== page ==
Sunshine Week: government transparency needed now more than ever by Marjorie Arrons-Barron

The Freedom of Information Act has never been celebrated by those in power. After Congress passed it in 1966, LBJ signed it quietly at his Texas ranch.  Even under President Obama, the federal government was loath to facilitate Freedom of Information Act (FOIA) requests. They spent millions defending their reluctance in court. But Donald Trump has taken contempt for the public’s right to know to a whole new level.

The Trump Administration’s mishandling of coronavirus information, under pressure from the President,  has exacerbated the growing public health crisis and reminded us of the importance of access to fact-based information for Congress, the news media, and the  public. Just this week, Time Magazine reports, our National Director of Intelligence is withholding from the Intelligence Committee the worldwide threat assessment on our preparedness for a pandemic.  For nearly four years, Trump’s lies and misrepresentations have thwarted the right to know essential to a democratic society. What remains is a dangerous lack of trust in our national government and confusion over what should be done.

Fallout from the President’s behavior gets worse when good reporters don’t stand up for each other. When Trump banned CNN from the annual White House pre state-of-the-union lunch for network anchors, it was disappointing that their colleagues in other media outlets failed to protest or even boycott the event. The loss of coverage at such cozy insider, off-the-record journalism, while insulting, isn’t that damaging.  But it does reflect a wider problem.

Consider Secretary of State Mike Pompeo’s barring NPR reporter Michele Keleman from traveling with the press covering his trip to the UK and Ukraine. (She was supposed to be the pool reporter for radio.) In that case, at least, the State Department Correspondents’ Association issued a letter of protest. But that was it. Trump praised Pompeo for “the good job” he (Pompeo) had “done on her.”

NPR was banished from the trip in retaliation for All Things Considered host Mary Louise Kelly’s pressing Pompeo on his coverage of former Ukraine Ambassador Marie Yovanovich. Trump and Pompeo routinely bully and disparage reporters intent on doing their jobs, even those who are respectful and professional. Any journalist who isn’t a fawning Fox sycophant is a likely target for such abuse.  Serious reporters need to be more supportive of each other and of the profession, and more people need to value the Fourth Estate’s role in protecting the public’s right to know.

Which brings me to Sunshine Week, which starts on March 15th. It’s the annual collaboration started in 2005 by AP, Associated Press Media Editors and the American Society of News Editors, to call attention to the centrality of the free flow of information in a democratic society.  March 16th is the anniversary of the birthday of James Madison, father of the Constitution and of its First Amendment. Sunshine – that is, transparency – is often said to be the best disinfectant.

The Trump administration takes pride in thumbing its nose at the concept of government accountability through public records disclosure, and selectively not allowing Administration members to testify before Congress.  Remember also, Trump reneged on his promise to release his tax records, and obedient puppy Treasurer Steve Mnuchin refused a subpoena to provide them to Congress.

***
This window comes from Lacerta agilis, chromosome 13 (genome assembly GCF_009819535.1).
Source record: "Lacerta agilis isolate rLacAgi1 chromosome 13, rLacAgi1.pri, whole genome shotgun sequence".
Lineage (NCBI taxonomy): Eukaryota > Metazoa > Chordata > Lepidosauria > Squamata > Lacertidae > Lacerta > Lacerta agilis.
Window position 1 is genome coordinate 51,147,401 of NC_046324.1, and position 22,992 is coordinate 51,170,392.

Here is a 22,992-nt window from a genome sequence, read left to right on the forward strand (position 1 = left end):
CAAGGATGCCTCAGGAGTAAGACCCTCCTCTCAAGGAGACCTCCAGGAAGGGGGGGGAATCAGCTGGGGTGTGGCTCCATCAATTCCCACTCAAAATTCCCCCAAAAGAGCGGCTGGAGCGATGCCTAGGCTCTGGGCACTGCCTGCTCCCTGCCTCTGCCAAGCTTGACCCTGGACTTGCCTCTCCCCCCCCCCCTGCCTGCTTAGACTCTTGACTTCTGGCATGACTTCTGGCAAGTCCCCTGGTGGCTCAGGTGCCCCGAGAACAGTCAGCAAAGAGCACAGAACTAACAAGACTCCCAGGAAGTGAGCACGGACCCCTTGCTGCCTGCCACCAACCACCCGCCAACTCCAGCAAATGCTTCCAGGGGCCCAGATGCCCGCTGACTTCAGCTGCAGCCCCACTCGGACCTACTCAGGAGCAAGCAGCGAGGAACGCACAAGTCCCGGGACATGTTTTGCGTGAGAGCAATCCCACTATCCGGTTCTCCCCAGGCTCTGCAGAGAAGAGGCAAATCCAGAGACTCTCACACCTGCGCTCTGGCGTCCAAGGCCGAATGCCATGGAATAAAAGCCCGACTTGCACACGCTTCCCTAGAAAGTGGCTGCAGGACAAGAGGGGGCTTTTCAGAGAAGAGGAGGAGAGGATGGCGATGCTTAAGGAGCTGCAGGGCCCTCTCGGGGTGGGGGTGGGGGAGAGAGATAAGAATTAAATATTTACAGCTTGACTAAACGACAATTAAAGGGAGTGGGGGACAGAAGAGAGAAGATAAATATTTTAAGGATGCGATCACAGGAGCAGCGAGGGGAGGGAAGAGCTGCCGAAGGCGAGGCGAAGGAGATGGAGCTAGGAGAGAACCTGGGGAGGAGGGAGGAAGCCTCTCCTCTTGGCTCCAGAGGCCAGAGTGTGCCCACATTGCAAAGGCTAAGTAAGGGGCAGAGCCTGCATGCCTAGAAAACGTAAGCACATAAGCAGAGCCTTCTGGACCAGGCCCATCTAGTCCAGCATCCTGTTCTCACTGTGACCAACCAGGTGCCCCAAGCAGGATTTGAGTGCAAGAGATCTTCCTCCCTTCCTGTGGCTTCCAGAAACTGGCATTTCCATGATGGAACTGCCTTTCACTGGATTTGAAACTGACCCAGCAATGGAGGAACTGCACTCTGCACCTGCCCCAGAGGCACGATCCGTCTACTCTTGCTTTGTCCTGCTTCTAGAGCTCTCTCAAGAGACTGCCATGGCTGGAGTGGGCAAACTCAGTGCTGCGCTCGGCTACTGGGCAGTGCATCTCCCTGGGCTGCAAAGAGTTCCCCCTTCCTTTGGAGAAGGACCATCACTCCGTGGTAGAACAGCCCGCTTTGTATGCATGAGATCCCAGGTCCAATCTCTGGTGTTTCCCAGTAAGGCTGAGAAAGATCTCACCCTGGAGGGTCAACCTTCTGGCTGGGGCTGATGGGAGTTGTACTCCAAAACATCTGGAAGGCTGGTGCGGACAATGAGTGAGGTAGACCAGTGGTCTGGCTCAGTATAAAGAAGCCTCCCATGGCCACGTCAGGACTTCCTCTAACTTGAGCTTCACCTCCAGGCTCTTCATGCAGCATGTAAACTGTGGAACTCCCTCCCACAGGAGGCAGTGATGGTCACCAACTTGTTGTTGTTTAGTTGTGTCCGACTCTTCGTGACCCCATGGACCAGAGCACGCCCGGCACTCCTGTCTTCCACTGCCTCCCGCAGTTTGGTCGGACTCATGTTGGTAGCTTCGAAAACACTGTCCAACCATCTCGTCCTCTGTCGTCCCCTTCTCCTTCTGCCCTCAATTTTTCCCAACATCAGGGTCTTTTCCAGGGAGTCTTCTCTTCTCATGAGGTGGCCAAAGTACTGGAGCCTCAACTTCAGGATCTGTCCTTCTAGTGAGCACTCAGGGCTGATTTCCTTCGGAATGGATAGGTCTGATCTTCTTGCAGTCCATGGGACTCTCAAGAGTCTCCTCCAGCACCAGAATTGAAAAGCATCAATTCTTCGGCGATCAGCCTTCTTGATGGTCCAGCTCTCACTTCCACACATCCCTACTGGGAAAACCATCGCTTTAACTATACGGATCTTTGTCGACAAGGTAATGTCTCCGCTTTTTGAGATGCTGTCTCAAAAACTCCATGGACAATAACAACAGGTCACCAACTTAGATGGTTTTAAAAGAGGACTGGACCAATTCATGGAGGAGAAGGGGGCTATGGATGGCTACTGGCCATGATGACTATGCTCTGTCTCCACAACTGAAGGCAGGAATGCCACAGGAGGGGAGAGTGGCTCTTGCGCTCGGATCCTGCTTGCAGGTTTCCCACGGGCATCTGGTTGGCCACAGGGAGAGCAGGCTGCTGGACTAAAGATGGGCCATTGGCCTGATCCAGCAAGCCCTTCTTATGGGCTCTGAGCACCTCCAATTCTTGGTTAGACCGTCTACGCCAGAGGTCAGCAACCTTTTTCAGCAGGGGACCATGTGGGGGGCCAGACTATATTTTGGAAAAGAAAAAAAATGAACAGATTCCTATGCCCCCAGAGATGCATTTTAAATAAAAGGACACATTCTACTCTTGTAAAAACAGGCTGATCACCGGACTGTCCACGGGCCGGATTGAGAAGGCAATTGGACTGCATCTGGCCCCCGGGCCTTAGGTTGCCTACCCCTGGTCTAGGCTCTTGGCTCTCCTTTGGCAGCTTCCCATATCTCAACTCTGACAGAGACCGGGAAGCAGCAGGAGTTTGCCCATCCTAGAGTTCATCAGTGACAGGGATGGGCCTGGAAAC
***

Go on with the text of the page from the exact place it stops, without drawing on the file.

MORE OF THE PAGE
This isn’t just a federal problem. Examples abound of how governments at all levels routinely block people with legitimate requests for documents.  The stonewalling ranges from claiming requested documents aren’t available, to creating loosely worded exemptions to render FOIA meaningless,  to charging prohibitive amounts to copy pages, to redacting allegedly sensitive information so the pages are virtually all blacked out.

Police departments across the nation, forced by public pressure to use body cameras, were found by the Associated Press to deny routinely open records requests to examine those videos.  Nor are they forthcoming with dashboard cameras recordings of officer-involved shootings and use of force.

Supposedly enlightened Massachusetts  traditionally led the nation in resistance to transparency.  Finally, in 2017, the Bay State overhauled its 1973 public records law (the state’s version of FOIA) providing penalties for agencies that failed to respond in a timely way to request for information. The Secretary of State’s office has made significant improvements in responding to request for information. But a promising provision requiring agencies unlawfully denying requests pay attorney’s fees hasn’t worked out. And, except for executive branch agencies, key officials are not covered.  A commission mandated to look at bringing the legislature, judiciary and governor’s office under the law has produced nothing.

Any citizen may ask for records, but it is primarily journalists who depend on FOIA requests to ferret out information benefiting the public. With an out-of-control President aggregating more and more power in disregard of the rule of law and contemptuous of normative behavior, an informed and independent Fourth Estate is more important than ever.  During Sunshine Week and beyond, we must hold fiercely to the principle of the public’s right to know. We can’t be a responsible citizenry without better access to public information.